Pascal Millet literally followed the teaching of Voltaire’s “Candide,” where it is written that one must “grow your garden.” “I loved the idea,” the designer said backstage after the show, explaining he recently reread the book. It made him dream up images of a young French woman, in floral prints, tending to her garden or reading there.

For spring, Millet presented an array of daywear and nightwear, with many pieces festooned, such as the multicolored, long silk dresses and skirts. He used lace — for the first time — sometimes with embroidered flowery motifs, plus denim and silk, mixed and matched.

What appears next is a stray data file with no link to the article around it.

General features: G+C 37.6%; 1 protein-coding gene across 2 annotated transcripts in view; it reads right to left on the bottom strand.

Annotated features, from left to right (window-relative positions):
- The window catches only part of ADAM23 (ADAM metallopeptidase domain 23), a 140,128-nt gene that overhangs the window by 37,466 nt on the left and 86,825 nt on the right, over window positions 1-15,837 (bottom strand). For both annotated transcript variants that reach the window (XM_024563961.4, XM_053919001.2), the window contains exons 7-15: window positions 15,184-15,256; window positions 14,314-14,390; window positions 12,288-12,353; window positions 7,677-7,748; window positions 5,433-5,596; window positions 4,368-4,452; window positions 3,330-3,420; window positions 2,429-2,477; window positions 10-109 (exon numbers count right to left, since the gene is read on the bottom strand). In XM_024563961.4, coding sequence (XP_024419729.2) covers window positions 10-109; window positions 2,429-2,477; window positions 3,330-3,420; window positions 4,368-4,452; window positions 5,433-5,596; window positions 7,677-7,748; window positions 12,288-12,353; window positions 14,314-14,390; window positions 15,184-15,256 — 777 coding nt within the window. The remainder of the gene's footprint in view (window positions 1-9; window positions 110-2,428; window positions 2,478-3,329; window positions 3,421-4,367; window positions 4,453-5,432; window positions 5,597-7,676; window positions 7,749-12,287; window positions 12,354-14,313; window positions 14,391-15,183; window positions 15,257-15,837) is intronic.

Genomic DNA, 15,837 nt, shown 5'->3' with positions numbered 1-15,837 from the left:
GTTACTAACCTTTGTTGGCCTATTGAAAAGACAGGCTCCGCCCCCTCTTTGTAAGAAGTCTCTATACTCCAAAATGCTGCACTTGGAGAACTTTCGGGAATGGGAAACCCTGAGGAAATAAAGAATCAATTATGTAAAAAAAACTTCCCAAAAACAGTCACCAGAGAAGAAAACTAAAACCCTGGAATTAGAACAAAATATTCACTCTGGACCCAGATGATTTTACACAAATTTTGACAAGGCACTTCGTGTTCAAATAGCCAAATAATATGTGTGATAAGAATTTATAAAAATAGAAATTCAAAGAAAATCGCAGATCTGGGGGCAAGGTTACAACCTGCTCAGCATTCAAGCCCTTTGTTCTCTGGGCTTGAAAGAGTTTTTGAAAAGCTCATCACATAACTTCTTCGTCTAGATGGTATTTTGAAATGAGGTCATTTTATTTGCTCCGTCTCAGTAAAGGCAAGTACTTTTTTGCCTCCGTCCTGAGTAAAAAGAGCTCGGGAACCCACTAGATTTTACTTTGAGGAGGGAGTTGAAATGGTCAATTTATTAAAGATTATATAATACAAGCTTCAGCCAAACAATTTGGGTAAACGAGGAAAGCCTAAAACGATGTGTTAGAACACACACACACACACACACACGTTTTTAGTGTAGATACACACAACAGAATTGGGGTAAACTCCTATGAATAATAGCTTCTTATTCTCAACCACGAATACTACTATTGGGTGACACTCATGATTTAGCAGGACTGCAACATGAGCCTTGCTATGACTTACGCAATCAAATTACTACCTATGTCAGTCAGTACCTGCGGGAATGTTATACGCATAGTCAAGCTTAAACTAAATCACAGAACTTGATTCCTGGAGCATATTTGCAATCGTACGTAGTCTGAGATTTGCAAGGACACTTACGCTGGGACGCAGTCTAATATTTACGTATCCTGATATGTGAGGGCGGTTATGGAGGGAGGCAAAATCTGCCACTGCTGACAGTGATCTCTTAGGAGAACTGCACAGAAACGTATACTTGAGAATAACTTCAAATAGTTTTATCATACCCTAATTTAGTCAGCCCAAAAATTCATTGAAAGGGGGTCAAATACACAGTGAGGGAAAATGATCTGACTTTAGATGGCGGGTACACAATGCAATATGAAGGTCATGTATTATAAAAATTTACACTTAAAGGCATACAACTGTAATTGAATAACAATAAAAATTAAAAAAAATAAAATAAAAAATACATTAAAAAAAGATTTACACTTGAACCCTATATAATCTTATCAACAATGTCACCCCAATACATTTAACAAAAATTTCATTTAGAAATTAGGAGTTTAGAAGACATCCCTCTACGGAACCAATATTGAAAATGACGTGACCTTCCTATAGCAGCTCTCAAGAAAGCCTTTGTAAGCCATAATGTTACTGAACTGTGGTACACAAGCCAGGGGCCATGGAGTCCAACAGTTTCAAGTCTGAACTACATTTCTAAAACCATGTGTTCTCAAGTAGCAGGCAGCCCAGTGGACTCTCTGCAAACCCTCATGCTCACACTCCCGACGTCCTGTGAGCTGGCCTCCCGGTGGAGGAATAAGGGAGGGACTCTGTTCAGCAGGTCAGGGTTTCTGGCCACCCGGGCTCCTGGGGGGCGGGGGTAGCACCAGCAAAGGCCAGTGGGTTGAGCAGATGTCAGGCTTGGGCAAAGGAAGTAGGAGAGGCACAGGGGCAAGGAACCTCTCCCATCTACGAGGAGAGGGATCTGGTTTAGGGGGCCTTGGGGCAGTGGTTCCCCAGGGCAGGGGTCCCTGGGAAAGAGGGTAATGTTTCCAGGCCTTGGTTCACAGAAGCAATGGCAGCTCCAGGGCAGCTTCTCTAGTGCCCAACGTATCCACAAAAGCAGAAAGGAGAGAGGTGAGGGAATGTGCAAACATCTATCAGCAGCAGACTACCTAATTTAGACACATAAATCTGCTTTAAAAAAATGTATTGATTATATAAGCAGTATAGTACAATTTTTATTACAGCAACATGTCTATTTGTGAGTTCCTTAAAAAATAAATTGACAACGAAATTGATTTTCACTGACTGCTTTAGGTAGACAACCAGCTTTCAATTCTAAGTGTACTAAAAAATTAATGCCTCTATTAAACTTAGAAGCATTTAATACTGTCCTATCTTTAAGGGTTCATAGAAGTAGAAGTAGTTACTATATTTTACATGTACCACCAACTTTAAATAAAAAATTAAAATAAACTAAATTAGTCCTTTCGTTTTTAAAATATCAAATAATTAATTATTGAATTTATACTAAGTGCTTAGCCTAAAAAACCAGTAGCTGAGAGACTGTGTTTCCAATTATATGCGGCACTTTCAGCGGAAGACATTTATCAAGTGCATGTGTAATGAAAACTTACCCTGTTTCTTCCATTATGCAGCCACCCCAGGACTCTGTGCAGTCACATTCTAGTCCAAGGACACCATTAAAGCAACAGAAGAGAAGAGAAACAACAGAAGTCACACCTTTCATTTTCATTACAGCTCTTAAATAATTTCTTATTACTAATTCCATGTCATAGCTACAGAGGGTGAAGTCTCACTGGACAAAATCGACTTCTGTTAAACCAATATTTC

Standouts included the streamlined white dress with a cinched waist and three-quarter sleeves, and the white lace top paired with wide denim trousers. Millet was angling for a modern wardrobe and succeeded, though the silhouettes could have been varied even more.

By  on September 28, 2017

Pascal Millet literally followed the teaching of Voltaire’s “Candide,” where it is written that one must “grow your garden.” “I loved the idea,” the designer said backstage after the show, explaining he recently reread the book. It made him dream up images of a young French woman, in floral prints, tending to her garden or reading there.

For spring, Millet presented an array of daywear and nightwear, with many pieces festooned, such as the multicolored, long silk dresses and skirts. He used lace — for the first time — sometimes with embroidered flowery motifs, plus denim and silk, mixed and matched.

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